According to research conducted by journalist Aliza Marcus, the PKK accepted the support of smugglers in the region. Aliza Marcus claimed that some of those Kurdish smuggler who involved in the drugs trade, either because they truly believed in the PKK—or because they thought it a good business practice(avoid conflicts)—frequently donated money to the PKK rebels. She also claimed that there were reports of PKK supporters in Europe who used their positions and contacts to trade in drugs—and then handed some of the profits to the PKK. And when PKK activists needed more money, they had no qualms about approaching Kurds who trafficked in narcotics. However, according to Aliza Marcus, it does not seem that the PKK, as an organization, directly produced or traded in narcotics.
Following the SDF capture of Raqqa, YPJ and YPG troops raised a large banner of Abdullah Öcalan in the city centre.
In 2018, the state-run new agency AA claimed that the PKK has successfully kept its drug production and trafficking activities underground, both across the globe and within Turkey, and that the security forces had carried out more than 414 drug trafficking operations against the organization since the 1980. The Turkish authorities have also claimed that the organization gains 1,5 billion USD yearly from drug trafficking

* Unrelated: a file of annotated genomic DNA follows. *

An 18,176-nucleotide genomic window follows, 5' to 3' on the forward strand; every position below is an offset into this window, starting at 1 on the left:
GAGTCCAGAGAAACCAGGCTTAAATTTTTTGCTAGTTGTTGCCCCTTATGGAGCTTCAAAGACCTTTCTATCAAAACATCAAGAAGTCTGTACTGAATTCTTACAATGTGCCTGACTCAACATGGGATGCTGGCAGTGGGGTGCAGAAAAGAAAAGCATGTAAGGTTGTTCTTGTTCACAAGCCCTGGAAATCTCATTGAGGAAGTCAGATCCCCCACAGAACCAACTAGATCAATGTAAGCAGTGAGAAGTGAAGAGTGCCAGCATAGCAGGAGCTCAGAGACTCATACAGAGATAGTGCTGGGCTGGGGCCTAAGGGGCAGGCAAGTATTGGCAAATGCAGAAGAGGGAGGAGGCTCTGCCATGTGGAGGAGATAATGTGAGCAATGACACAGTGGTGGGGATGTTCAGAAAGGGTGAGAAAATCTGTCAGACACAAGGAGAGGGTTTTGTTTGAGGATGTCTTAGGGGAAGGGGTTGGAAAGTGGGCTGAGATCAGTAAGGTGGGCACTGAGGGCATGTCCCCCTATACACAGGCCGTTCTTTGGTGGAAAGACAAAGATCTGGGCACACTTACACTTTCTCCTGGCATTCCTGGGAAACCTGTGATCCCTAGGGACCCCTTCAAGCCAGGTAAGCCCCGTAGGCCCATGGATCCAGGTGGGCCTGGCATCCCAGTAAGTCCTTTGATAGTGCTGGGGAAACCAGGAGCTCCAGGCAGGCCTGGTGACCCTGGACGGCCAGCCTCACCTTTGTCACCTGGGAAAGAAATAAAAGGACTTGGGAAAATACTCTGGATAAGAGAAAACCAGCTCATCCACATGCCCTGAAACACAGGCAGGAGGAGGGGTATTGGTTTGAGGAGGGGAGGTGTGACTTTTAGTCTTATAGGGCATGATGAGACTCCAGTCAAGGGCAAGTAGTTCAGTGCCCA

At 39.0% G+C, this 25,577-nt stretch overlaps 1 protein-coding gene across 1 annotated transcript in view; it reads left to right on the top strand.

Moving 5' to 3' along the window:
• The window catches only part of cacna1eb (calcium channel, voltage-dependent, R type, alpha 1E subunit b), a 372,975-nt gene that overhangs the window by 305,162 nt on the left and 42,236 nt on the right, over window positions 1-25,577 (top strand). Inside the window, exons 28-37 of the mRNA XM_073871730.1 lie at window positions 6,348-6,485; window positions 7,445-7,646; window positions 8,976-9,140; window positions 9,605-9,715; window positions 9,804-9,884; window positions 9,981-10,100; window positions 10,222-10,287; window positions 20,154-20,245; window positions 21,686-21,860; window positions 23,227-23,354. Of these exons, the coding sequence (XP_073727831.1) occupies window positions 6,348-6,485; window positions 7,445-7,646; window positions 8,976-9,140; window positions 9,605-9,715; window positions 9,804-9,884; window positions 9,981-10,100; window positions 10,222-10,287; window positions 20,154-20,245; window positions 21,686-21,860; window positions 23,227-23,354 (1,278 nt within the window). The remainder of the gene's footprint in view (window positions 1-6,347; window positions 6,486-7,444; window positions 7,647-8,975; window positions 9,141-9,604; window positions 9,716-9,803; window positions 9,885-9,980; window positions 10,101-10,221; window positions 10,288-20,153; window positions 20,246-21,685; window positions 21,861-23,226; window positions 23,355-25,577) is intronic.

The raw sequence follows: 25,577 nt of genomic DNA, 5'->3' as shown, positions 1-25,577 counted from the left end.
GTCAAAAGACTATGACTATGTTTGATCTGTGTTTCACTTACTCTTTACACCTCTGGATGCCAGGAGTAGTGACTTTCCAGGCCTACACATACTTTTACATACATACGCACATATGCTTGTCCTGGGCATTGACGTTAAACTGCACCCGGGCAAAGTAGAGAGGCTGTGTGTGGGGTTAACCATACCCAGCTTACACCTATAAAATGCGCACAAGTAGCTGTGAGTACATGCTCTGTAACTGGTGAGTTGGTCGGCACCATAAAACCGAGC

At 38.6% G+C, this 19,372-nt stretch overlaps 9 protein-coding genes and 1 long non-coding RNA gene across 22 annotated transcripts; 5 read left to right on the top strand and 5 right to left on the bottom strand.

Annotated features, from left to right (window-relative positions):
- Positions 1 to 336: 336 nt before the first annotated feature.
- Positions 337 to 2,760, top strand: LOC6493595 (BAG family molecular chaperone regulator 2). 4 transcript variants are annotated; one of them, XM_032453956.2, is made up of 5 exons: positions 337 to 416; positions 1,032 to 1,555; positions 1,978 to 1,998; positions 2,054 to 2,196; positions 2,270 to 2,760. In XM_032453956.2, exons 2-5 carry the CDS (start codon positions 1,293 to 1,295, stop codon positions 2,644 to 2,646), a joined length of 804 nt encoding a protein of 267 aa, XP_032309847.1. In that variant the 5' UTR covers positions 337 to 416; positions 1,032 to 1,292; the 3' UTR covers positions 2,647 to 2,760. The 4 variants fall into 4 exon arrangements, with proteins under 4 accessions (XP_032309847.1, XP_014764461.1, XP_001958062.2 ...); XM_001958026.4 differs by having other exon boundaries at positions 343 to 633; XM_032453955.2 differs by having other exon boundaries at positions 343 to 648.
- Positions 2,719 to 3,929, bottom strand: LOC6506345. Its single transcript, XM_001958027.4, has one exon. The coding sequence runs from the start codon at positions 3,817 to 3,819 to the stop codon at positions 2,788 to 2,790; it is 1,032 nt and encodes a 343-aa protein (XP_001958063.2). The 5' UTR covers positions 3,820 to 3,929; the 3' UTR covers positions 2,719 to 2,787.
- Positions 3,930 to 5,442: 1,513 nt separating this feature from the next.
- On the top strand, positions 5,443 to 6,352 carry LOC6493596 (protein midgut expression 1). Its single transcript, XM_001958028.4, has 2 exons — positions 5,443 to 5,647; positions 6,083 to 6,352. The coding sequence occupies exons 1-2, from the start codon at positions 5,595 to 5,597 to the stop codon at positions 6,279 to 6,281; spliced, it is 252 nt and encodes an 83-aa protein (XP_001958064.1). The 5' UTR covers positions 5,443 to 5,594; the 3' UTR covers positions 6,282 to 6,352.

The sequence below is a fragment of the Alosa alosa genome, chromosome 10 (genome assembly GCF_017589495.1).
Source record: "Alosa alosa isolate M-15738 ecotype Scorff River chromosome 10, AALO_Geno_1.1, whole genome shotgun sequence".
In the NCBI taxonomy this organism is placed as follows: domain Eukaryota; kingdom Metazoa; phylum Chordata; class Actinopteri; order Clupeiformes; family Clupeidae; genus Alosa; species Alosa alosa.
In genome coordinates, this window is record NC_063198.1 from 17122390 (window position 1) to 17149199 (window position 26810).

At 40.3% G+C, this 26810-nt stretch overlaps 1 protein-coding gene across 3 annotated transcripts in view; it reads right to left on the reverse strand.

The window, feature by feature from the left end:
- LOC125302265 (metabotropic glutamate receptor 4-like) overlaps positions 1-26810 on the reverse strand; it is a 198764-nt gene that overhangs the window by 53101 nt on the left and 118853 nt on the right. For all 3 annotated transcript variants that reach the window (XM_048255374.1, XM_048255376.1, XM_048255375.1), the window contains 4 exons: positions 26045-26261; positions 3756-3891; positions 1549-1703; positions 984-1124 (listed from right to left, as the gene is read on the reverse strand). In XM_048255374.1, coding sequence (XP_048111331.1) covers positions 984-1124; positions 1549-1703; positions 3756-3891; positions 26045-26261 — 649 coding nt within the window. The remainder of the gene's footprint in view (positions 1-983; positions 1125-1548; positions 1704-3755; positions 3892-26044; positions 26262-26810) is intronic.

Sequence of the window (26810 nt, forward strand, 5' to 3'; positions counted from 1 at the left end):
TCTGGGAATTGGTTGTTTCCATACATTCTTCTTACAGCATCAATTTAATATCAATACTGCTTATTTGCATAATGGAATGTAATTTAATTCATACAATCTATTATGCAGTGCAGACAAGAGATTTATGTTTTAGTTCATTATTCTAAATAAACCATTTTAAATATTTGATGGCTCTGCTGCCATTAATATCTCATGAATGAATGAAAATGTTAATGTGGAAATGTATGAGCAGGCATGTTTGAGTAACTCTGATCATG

and then you have YPG faction
n June 2014, Human Rights Watch criticized the YPG for accepting minors into their ranks, picking up on multiple earlier reports of teenage fighters serving in the YPG, with a report by the United Nations Secretary General stating that 24 minors under age of 18 had been recruited by YPG, with 124 having been recruited by the Free Syrian Army and 5 by the Syrian Arab Army. In response, the YPG and YPJ signed the Geneva Call Deed of Commitment protecting children in armed conflict, prohibiting sexual violence and against gender discrimination in July 2014, and Kurdish security forces (YPG and Asayish) began receiving human rights training from Geneva Call and other international organisations with the YPG pledging publicly to demobilize all fighters under 18 within a month and began to enact disciplinary measures against commanders of the units that had involved in corruption and accepting recruit under age of 18 to their ranks. In October 2015 the YPG demobilized 21 minors from the military service in its ranks.
In response to reports issued by international organisations such as Human Rights Watch, the general command of the SDF issued a military order prohibiting the recruitment of children.
According to the annual UN report of 2018, there were 224 cases of child recruitment by the YPG and its women’s unit, the YPJ, in 2017, an almost fivefold increase from the previous year
They have been accused of creating displacement of families and ethnic cleansing. Nice guys, eh?
So I think it is more a case of the enemy of my enemy is my friend and not an ally
. But still wrong to abandon them after using them on many levels but that has been US policy for decades.